Photo: Intel NUC
Intel NUC Solutions Architect Ivan Laporte and Sighthound CEO Stephen Neish led our recent IoT Solution Provider social chat and described the latest innovations that solutions providers should expect in the next year in intelligent digital security and surveillance (DSS) technology.
Laporte outlined the market drivers that are pushing “the rising tide of DSS data,” which include: the increasing value and ROI of IP video; global growth in security and surveillance; and the move from SD analog to HD digital. Laporte noted that DSS technologies are on the rise in smart homes, buildings, factories and smart cities as well as in several vertical markets, such as retail and healthcare.
“DSS is a great opportunity for all of us,” said Laporte, “as we are seeing market growth at the edge and in the data center.” According to Intel forecasts, 859 petabytes of daily data will be generated globally for video surveillance in 2017. The network security camera market will hit 124 million units in 2018, compared to 46 million security cameras sold in 2013.
Laporte notes that the increase in cameras is fueling a pressing need for compute power and capabilities that can be accomplished by desktop PCs and the Intel® NUC. The new surveillance solutions typically include a PC-powered intelligent network recorder, or smart NVR, that can do real-time streaming, computer vision processing, facilitate intelligent storage, send high accuracy alerts and offer events-based archive navigation.
Using AI for Accuracy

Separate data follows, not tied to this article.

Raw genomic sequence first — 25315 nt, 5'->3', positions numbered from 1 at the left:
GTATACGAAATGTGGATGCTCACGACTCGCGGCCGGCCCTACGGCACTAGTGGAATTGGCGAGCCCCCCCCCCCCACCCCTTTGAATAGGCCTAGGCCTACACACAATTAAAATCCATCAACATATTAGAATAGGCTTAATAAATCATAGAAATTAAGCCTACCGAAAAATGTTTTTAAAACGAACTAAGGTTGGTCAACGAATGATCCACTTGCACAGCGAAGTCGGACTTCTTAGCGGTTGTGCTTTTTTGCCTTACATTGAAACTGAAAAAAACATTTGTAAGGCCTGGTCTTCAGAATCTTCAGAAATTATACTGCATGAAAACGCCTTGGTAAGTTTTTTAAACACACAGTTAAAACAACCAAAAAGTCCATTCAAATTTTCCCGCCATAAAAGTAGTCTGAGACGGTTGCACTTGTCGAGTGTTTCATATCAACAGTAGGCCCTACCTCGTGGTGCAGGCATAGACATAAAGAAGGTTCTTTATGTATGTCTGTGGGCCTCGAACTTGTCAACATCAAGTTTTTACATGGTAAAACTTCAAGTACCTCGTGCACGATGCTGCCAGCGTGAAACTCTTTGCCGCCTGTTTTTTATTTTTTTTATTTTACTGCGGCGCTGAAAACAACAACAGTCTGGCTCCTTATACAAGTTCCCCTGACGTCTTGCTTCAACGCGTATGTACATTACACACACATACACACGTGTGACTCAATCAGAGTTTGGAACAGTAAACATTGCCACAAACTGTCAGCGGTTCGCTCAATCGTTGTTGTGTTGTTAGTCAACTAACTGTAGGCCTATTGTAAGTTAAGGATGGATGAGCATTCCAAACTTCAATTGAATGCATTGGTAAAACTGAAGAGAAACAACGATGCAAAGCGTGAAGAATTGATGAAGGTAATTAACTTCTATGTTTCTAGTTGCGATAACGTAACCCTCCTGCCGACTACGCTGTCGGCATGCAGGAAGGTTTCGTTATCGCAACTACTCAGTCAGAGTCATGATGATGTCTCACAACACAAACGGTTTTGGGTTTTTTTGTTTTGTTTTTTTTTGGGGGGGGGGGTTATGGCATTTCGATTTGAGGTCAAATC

Unlike older surveillance systems, digital security solutions can accurately detect intrusion—as it is actually happening—and send immediate alerts. Sighthound Video adds intelligent monitoring and alerts to the video stream, using AI to distinguish between a person from, for example, a squirrel or moving tree in the video feed of a front door.
“The Sighthound software can constantly monitor all connected cameras, IP or webcam. The system watches the feed with its own intelligence, so a user doesn’t have to sit in front of the video feed,” said Neish. By using AI, the system can dramatically reduce the number of false alerts.
“AI works like the human brain. It learns the scene, watches the camera feeds, and decides if what it sees necessitates an alert,” Neish explained. He noted that the solution provider could set rules in the surveillance system for the customer. For example, if Sighthound spots an intruder between the hours of midnight and 5 a.m. in a user’s yard, the software could be set to turn on all the lights or trigger the sprinkler system.
Catch the Wave of DSS
Neish added that the revenue and margin opportunities for service providers in the DSS market include:
- Hardware, software, solution deployment
- Security and cloud services subscriptions
- Upgrades and extra equipment for scaling customer sites
- Support and maintenance.